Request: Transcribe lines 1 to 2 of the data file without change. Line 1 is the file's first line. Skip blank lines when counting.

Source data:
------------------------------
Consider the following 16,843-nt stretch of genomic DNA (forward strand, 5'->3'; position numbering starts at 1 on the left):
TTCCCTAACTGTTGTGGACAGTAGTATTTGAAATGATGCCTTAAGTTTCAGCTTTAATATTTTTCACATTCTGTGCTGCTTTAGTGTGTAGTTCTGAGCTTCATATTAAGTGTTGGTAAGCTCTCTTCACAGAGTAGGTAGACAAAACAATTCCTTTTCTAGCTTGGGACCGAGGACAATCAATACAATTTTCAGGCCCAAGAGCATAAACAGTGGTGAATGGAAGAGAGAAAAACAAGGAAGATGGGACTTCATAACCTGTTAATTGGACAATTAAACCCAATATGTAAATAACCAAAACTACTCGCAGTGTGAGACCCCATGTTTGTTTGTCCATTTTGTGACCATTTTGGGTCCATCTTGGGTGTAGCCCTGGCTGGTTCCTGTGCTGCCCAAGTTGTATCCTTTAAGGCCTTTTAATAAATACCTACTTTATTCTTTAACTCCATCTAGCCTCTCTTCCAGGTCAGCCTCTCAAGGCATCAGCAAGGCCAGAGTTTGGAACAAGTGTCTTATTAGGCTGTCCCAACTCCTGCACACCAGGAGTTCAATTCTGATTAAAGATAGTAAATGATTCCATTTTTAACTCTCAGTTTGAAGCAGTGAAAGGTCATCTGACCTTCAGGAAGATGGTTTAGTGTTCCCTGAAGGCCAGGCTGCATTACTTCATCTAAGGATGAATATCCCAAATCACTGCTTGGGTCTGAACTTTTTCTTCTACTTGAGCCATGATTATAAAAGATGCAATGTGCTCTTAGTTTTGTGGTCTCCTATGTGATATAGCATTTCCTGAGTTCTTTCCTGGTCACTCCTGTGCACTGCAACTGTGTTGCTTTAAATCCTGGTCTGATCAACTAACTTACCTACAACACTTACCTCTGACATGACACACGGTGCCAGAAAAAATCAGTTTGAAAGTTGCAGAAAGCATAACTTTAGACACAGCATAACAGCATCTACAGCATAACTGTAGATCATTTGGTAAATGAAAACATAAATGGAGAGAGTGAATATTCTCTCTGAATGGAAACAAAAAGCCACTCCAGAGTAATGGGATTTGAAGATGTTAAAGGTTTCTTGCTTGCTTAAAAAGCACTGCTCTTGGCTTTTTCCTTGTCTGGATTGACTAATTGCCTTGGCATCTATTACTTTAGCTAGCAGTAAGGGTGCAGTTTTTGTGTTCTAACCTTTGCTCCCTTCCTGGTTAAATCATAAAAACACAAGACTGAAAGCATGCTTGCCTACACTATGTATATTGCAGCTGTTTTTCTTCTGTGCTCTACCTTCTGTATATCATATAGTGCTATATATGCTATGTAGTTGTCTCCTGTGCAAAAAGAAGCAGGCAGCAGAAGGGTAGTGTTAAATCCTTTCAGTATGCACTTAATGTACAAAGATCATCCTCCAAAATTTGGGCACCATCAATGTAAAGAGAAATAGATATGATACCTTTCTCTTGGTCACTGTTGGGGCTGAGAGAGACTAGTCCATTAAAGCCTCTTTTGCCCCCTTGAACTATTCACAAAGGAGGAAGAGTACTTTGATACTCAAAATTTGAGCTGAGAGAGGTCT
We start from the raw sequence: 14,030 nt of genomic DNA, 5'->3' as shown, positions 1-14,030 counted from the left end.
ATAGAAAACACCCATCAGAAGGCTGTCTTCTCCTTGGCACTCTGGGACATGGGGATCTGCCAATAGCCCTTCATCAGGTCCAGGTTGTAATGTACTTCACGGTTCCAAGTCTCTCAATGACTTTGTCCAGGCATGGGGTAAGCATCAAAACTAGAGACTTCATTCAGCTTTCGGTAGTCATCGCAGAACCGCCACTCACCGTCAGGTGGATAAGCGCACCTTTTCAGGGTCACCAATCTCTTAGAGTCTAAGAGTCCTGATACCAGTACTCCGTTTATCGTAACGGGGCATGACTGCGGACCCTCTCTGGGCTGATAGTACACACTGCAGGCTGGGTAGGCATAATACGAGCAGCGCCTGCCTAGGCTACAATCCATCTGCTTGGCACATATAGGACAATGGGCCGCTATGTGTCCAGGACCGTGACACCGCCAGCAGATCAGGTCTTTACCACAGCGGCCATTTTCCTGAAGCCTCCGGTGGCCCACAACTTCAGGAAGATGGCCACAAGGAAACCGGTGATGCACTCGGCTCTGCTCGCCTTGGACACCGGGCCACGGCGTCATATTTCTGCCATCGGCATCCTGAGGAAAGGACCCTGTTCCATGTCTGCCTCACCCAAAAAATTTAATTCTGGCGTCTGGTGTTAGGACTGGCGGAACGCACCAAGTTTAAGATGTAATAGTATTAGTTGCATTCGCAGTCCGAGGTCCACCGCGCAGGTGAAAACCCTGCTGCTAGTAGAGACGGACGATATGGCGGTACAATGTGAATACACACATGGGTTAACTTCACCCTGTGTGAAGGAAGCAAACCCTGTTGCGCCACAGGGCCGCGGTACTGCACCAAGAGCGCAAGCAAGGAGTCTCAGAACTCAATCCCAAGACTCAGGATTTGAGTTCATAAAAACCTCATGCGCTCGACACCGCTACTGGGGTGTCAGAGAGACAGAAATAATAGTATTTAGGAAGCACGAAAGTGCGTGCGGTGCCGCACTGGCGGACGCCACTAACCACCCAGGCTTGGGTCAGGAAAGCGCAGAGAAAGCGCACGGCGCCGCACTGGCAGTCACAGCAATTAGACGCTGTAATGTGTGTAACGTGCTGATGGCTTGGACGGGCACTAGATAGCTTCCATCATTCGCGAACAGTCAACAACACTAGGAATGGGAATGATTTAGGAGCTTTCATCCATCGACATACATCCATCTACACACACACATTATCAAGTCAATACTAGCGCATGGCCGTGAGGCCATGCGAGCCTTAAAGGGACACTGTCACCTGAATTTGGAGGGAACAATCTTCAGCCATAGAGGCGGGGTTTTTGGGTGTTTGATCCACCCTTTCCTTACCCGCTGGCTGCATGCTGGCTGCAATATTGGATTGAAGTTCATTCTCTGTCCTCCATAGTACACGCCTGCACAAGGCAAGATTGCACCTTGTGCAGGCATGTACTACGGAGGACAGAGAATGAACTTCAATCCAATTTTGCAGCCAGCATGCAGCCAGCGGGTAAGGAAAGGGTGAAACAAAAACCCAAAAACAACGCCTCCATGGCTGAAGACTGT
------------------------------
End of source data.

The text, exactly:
Consider the following 16,843-nt stretch of genomic DNA (forward strand, 5'->3'; position numbering starts at 1 on the left):
TTCCCTAACTGTTGTGGACAGTAGTATTTGAAATGATGCCTTAAGTTTCAGCTTTAATATTTTTCACATTCTGTGCTGCTTTAGTGTGTAGTTCTGAGCTTCATATTAAGTGTTGGTAAGCTCTCTTCACAGAGTAGGTAGACAAAACAATTCCTTTTCTAGCTTGGGACCGAGGACAATCAATACAATTTTCAGGCCCAAGAGCATAAACAGTGGTGAATGGAAGAGAGAAAAACAAGGAAGATGGGACTTCATAACCTGTTAATTGGACAATTAAACCCAATATGTAAATAACCAAAACTACTCGCAGTGTGAGACCCCATGTTTGTTTGTCCATTTTGTGACCATTTTGGGTCCATCTTGGGTGTAGCCCTGGCTGGTTCCTGTGCTGCCCAAGTTGTATCCTTTAAGGCCTTTTAATAAATACCTACTTTATTCTTTAACTCCATCTAGCCTCTCTTCCAGGTCAGCCTCTCAAGGCATCAGCAAGGCCAGAGTTTGGAACAAGTGTCTTATTAGGCTGTCCCAACTCCTGCACACCAGGAGTTCAATTCTGATTAAAGATAGTAAATGATTCCATTTTTAACTCTCAGTTTGAAGCAGTGAAAGGTCATCTGACCTTCAGGAAGATGGTTTAGTGTTCCCTGAAGGCCAGGCTGCATTACTTCATCTAAGGATGAATATCCCAAATCACTGCTTGGGTCTGAACTTTTTCTTCTACTTGAGCCATGATTATAAAAGATGCAATGTGCTCTTAGTTTTGTGGTCTCCTATGTGATATAGCATTTCCTGAGTTCTTTCCTGGTCACTCCTGTGCACTGCAACTGTGTTGCTTTAAATCCTGGTCTGATCAACTAACTTACCTACAACACTTACCTCTGACATGACACACGGTGCCAGAAAAAATCAGTTTGAAAGTTGCAGAAAGCATAACTTTAGACACAGCATAACAGCATCTACAGCATAACTGTAGATCATTTGGTAAATGAAAACATAAATGGAGAGAGTGAATATTCTCTCTGAATGGAAACAAAAAGCCACTCCAGAGTAATGGGATTTGAAGATGTTAAAGGTTTCTTGCTTGCTTAAAAAGCACTGCTCTTGGCTTTTTCCTTGTCTGGATTGACTAATTGCCTTGGCATCTATTACTTTAGCTAGCAGTAAGGGTGCAGTTTTTGTGTTCTAACCTTTGCTCCCTTCCTGGTTAAATCATAAAAACACAAGACTGAAAGCATGCTTGCCTACACTATGTATATTGCAGCTGTTTTTCTTCTGTGCTCTACCTTCTGTATATCATATAGTGCTATATATGCTATGTAGTTGTCTCCTGTGCAAAAAGAAGCAGGCAGCAGAAGGGTAGTGTTAAATCCTTTCAGTATGCACTTAATGTACAAAGATCATCCTCCAAAATTTGGGCACCATCAATGTAAAGAGAAATAGATATGATACCTTTCTCTTGGTCACTGTTGGGGCTGAGAGAGACTAGTCCATTAAAGCCTCTTTTGCCCCCTTGAACTATTCACAAAGGAGGAAGAGTACTTTGATACTCAAAATTTGAGCTGAGAGAGGTCT